There are many good arguments to be made by those who support legislated term limits for Congress persons, and even Judges. Judge’s term limits are a whole other ball of wax from Congressional, and will be left for another time. Let’s cut to the chase on the Term Limits issue for Congress.
There are two facts about Congressional term limits which its supporters don’t address and can’t get past.
First is the simple fact that Congress would have to legislate their own term limits. There may be a handful of persons in Congress, who pay lip service to the notion, but, I know of none who can convince me they would vote for it, if their vote was to be the deciding vote.
Second, to ask a political party to adopt term limits will, in all likelihood, lead to their own elected party members turning against their Party on this issue, using the same argument the Democratic and Republican Parties use very convincingly. That argument is: A party can’t represent its voting membership if it is voting its own elected officials out of offices for the sake ofterm limits. A good politician is hard to find, and it makes no sense to boot a rare good one out on general principle. Term limits are to a political party what a gun is to a suicidal person: self-defeating.
To elaborate, legislated term limits are a poor substitute for the original intent of the public’s vote referred to as universal suffrage. Our Colonialists overthrew a King whose reign relied on bloodline and was for life. Many of our founders understood that those in power will elect to keep themselves in power, in perpetuity, thus negating the very idea of a vote for the purposes of “re-election”. Our founders understood that the power of the vote was in its ability to REMOVE figures from power when the voters deemed such action warranted. No vote was needed to keep King George in power over the Colonies.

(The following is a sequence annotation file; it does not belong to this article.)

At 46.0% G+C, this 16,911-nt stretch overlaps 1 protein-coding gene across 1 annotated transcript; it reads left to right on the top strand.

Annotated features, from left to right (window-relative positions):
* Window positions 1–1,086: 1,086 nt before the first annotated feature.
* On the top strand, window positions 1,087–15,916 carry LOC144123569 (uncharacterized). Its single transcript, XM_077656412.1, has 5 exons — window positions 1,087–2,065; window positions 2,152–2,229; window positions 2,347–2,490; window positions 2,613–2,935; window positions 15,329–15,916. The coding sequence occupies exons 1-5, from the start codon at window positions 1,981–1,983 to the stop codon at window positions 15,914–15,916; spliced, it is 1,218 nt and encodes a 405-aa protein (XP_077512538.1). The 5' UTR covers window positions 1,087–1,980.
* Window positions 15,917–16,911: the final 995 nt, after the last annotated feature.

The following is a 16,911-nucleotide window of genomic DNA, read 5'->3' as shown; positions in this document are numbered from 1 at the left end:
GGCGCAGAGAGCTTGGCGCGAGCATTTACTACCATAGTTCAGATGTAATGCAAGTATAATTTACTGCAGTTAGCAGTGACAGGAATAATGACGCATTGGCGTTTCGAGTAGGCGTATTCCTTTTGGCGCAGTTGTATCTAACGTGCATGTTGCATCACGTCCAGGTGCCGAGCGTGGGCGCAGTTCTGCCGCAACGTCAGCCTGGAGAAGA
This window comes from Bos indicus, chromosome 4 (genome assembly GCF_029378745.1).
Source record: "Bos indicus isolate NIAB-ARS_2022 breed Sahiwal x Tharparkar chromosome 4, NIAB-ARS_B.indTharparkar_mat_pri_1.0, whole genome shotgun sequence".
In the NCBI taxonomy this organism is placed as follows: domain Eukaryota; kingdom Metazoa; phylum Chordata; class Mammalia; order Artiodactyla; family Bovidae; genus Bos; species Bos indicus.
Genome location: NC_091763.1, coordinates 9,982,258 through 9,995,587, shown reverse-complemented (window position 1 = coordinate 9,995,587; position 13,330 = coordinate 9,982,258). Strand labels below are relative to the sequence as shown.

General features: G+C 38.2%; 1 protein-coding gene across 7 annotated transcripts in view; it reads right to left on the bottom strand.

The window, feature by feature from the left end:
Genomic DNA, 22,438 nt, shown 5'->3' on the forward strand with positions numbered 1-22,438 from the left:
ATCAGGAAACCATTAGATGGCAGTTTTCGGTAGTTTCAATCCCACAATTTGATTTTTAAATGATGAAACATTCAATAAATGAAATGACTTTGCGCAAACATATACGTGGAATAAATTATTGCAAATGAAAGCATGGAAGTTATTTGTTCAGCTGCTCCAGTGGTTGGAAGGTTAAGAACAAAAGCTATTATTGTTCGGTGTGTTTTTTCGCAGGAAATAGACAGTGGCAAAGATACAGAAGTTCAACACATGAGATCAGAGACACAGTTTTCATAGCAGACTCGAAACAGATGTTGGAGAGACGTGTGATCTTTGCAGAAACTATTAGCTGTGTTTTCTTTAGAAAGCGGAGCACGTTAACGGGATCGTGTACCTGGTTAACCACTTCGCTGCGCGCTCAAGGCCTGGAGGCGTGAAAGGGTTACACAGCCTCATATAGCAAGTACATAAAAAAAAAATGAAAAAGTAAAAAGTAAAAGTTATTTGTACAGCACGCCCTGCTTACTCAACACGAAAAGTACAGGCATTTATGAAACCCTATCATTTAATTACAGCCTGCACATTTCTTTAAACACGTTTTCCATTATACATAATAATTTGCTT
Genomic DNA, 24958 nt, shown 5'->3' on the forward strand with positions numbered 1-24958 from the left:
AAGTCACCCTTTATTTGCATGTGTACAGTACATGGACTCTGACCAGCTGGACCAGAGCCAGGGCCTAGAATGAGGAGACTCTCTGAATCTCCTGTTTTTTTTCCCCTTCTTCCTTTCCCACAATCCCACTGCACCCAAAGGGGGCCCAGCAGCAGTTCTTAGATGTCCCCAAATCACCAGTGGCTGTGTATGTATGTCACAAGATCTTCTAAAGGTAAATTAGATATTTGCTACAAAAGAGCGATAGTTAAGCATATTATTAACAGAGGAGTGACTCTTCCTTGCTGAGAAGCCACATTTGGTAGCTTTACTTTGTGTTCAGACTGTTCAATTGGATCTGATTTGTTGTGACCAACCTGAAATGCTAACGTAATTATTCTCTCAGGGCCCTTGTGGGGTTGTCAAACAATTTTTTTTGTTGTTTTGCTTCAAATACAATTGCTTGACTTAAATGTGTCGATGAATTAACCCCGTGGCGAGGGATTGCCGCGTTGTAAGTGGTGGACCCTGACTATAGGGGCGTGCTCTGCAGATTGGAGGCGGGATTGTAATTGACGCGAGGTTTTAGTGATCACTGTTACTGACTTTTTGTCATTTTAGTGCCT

Term Limits, if they are to mean anything, must spring from the evaluation of the voters of their representative and voting accordingly. Anything less than this original intent and design of the vote, is a very poor substitute. And that is precisely, what legislated Term Limits are, a poor substitute for voters taking the responsibility for the outcome of Congress with their elected representatives in it.
The logic is inescapable. If voters don’t like the results of Congress, it means one of three things about their own elected representative. Either their Congress person is a proponent of the actions of Congress which the voter disapproves of, or, their representative is ineffective in changing the Congress. In either case, if voters disapprove of Congressional results, they have an obligation to exercise their vote to remove their representative who is either part of the problem, or ineffective in correcting it.
A political party which is considering adoption of Term Limits into its platform, as the New American Independent Party is, would do better to consider ways of influencing their followers and other voters to hold their representatives accountable on election day, rather than seek legislated term limits, which would force out those representatives, which voters highly approve of, along with those they don’t.
There is no substitute for voter responsibility or, the ability to respond appropriately, on election days. Democracy depends directly upon an informed electorate capable and willing to replace their own representatives when the results of their government disappoint.
This is, of course, only one person’s position and arguments on the term limits’ issue. The decision of the NAIP leadership to engage their members and followers on this issue is a wise and reasoned course. The Party must reflect the best interests of its followers, but, also the nation. A Party that acquires power in government, must lead for the benefit of all, not just its supporters. This is not a simple issue topic. I commend NAIP for engaging its supporters on the topic before deciding whether legally mandated term limits will, in fact, be in the best interest of its supporters and our nation.